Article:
It seems like we’ve been hearing a lot about e-textbooks for a long time now, but the iPad has really helped that market take off in the last year. More publishers are working to convert their traditional textbooks into iPad apps, which allow for interactivity in ways that an e-book on, say, a Kindle doesn’t offer. It looks like publishers are realizing that an e-textbook can be much more than a PDF.

“Open” textbooks are also gaining traction, as more faculty choose to adopt them for their courses. Publishers like Flat World Knowledge and Boundless offer online learning materials that are free or available for purchase on a sliding scale. Individual faculty are creating open educational resources (OERs) as well – here at Northeastern, Dr. Albert-László Barabási’s network science course website offers a great example of how OERs can be much more than static texts.

What’s the Bottom Line?

This is a great time to start investigating alternatives to traditional printed textbooks – and as you can see, there are lots of options. Faculty – I encourage you to “think outside the shrinkwrap,” if you’re not already doing so. Students – investigate options and talk to your instructors. Let them know that you want to see textbooks become more affordable. And, if nothing else, ask them to put a desk copy of the textbook on reserve at the library!

Update, 9/10/12: If you’re interested in learning about new developments in this area, I maintain an up-to-date list of links to news stories and blog posts on Delicious (also available as an RSS feed).

 

Posted in: Scholarly Communications

22
May12

Open Access supporters petition the White House (Updated)

Posted by: Hillary Corbett

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[Update] On June 3rd, the petition supporters reached their goal of 25,000 signatures!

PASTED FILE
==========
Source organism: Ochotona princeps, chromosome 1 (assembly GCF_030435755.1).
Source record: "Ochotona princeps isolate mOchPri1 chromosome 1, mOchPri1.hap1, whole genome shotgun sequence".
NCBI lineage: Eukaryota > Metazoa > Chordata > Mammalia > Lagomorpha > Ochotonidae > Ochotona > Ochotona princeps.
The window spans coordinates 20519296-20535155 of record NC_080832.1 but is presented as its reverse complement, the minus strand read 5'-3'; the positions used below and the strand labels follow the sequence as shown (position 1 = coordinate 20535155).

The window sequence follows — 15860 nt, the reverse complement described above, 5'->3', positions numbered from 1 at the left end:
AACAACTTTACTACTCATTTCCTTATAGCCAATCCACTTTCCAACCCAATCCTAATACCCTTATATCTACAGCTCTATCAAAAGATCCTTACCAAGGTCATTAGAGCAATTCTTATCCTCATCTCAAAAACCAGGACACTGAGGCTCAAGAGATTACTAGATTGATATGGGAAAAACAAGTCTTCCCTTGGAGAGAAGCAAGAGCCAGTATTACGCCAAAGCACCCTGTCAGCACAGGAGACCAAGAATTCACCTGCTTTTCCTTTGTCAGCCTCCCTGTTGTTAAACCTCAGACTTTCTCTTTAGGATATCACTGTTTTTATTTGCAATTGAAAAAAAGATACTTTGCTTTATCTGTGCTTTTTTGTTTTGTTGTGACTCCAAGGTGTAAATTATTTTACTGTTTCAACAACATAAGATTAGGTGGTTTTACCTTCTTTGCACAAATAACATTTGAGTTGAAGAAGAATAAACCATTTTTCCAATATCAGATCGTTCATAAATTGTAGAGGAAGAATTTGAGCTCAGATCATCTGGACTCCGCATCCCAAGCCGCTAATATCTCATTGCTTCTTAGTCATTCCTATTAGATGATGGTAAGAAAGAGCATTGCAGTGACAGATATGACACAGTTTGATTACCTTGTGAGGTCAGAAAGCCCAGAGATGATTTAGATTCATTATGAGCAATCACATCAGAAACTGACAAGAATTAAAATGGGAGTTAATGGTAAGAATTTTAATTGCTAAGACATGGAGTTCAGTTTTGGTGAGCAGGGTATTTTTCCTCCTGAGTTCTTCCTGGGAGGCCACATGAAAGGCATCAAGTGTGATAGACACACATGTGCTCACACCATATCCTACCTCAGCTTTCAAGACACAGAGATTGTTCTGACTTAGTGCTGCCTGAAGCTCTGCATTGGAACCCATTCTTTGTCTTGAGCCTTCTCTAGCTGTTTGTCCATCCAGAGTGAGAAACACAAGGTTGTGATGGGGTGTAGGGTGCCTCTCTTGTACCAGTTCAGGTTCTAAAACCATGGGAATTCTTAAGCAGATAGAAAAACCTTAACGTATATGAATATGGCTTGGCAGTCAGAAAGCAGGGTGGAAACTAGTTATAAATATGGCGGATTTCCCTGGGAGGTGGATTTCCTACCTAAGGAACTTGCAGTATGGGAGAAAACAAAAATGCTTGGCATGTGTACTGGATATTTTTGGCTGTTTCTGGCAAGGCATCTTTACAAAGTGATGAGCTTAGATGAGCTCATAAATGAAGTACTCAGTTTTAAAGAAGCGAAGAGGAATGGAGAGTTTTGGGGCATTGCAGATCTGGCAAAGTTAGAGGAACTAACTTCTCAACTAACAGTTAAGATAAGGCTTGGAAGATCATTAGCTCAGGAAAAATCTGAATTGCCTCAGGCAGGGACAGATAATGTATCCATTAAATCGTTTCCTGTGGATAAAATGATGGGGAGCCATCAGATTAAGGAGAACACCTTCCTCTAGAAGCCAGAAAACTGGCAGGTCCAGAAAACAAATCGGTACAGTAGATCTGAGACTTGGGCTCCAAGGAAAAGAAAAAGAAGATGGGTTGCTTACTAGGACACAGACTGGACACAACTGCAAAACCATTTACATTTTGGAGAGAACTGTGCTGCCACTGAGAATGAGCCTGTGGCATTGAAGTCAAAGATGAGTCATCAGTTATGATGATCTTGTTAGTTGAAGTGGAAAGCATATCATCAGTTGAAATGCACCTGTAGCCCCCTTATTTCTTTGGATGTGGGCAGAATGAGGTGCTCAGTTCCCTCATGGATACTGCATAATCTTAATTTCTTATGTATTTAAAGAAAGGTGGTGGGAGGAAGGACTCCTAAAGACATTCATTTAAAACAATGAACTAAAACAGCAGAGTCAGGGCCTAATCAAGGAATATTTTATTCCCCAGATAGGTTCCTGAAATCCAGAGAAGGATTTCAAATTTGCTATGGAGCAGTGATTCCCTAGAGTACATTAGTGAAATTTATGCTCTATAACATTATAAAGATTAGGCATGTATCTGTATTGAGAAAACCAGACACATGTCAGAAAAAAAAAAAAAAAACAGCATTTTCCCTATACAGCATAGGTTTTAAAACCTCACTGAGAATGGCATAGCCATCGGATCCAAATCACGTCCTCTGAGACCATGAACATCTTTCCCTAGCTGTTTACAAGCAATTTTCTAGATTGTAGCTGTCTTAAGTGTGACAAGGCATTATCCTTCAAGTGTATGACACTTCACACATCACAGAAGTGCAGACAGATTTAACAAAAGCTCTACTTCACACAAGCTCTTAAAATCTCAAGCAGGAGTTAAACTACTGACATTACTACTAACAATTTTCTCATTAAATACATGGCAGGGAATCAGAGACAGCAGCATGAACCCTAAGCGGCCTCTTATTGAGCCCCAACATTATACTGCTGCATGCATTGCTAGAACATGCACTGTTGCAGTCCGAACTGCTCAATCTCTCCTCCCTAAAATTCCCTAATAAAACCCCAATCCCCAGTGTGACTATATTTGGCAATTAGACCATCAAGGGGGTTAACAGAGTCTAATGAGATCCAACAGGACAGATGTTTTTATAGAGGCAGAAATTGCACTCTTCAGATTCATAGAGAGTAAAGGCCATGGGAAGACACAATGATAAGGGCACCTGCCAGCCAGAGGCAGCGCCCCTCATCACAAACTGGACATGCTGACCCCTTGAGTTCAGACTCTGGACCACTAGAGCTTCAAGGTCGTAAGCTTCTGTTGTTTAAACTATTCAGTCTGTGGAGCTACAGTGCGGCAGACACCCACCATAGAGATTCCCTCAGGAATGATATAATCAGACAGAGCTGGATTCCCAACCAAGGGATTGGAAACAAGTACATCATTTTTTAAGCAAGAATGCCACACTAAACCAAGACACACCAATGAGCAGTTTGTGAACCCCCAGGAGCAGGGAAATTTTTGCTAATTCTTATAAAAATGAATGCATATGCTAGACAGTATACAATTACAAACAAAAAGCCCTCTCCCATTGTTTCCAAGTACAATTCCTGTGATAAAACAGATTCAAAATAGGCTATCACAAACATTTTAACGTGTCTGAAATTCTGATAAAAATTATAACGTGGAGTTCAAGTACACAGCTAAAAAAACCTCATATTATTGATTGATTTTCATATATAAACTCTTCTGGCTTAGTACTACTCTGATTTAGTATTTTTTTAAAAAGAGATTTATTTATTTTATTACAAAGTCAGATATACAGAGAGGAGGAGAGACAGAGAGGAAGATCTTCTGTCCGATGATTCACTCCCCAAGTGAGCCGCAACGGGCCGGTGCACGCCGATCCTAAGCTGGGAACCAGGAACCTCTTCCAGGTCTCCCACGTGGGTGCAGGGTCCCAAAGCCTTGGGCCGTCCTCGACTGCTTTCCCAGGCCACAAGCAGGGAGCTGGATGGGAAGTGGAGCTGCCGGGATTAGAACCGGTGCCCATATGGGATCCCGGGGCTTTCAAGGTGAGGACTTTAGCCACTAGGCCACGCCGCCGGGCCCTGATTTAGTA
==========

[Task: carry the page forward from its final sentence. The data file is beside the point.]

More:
This year, the Obama administration has been actively considering the issue of public access to the results of federally funded research. The administration is currently considering which policy actions are priorities that will it will act on before the 2012 presidential election season begins in earnest. Supporters of  open access to research results hope to demonstrate a strong public interest in expanding the NIH Public Access Policy across all U.S. federal science agencies. As a supporter of open access to information, I agree with them.

On Monday, a petition calling for public access to federally funded research was posted on the White House’s “We the People” site.  If the petition garners 25,000 signatures within 30 days, it will be reviewed by White House staff, and considered for action. I’ve signed the petition, and so have over 7,000 other people as of today.

For more information on open access issues and initiatives in the library, see the library’s information page, the subject guide, or this recent 3Qs with Dean Will Wakeling from news@Northeastern.

Posted in: Information and Society, Research Online, Scholarly Communications

4
May12

Harvard open memo says major journal publishers’ prices are “untenable”

Posted by: Hillary Corbett

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On April 17, 2012, Harvard University’s Faculty Advisory Council on the Library issued an open memo to the Harvard community stating that “major periodical subscriptions cannot be sustained” due to high prices and unreasonable publisher practices. If this topic sounds familiar, it’s because it’s already been in the news recently – in January, mathematician Timothy Gowers-Lee blogged about these issues specifically as they relate to publishing giant Elsevier. In February, a website was created where scholars could sign on to a boycott of Elsevier; as of today over 10,000 signatures have been gathered.